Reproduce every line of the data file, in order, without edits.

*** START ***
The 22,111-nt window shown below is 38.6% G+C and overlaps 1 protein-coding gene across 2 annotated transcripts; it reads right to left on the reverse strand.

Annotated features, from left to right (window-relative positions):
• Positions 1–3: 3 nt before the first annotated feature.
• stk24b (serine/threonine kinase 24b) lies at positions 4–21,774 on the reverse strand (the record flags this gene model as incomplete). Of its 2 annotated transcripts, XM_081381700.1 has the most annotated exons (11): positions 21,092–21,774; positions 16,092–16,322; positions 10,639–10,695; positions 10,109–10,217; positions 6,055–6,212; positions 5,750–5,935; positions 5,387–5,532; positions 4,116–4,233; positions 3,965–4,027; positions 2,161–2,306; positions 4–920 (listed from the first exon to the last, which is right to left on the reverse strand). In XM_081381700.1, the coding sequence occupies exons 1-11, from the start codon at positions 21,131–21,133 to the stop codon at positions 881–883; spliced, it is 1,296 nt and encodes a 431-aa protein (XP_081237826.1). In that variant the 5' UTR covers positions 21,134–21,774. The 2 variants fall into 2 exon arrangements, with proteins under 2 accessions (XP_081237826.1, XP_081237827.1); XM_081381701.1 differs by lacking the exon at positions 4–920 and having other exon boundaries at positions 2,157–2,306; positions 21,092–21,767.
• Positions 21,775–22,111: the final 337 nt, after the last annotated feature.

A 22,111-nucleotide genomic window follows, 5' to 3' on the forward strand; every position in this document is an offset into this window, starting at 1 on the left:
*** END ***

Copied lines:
The 22,111-nt window shown below is 38.6% G+C and overlaps 1 protein-coding gene across 2 annotated transcripts; it reads right to left on the reverse strand.

Annotated features, from left to right (window-relative positions):
• Positions 1–3: 3 nt before the first annotated feature.
• stk24b (serine/threonine kinase 24b) lies at positions 4–21,774 on the reverse strand (the record flags this gene model as incomplete). Of its 2 annotated transcripts, XM_081381700.1 has the most annotated exons (11): positions 21,092–21,774; positions 16,092–16,322; positions 10,639–10,695; positions 10,109–10,217; positions 6,055–6,212; positions 5,750–5,935; positions 5,387–5,532; positions 4,116–4,233; positions 3,965–4,027; positions 2,161–2,306; positions 4–920 (listed from the first exon to the last, which is right to left on the reverse strand). In XM_081381700.1, the coding sequence occupies exons 1-11, from the start codon at positions 21,131–21,133 to the stop codon at positions 881–883; spliced, it is 1,296 nt and encodes a 431-aa protein (XP_081237826.1). In that variant the 5' UTR covers positions 21,134–21,774. The 2 variants fall into 2 exon arrangements, with proteins under 2 accessions (XP_081237826.1, XP_081237827.1); XM_081381701.1 differs by lacking the exon at positions 4–920 and having other exon boundaries at positions 2,157–2,306; positions 21,092–21,767.
• Positions 21,775–22,111: the final 337 nt, after the last annotated feature.

A 22,111-nucleotide genomic window follows, 5' to 3' on the forward strand; every position in this document is an offset into this window, starting at 1 on the left: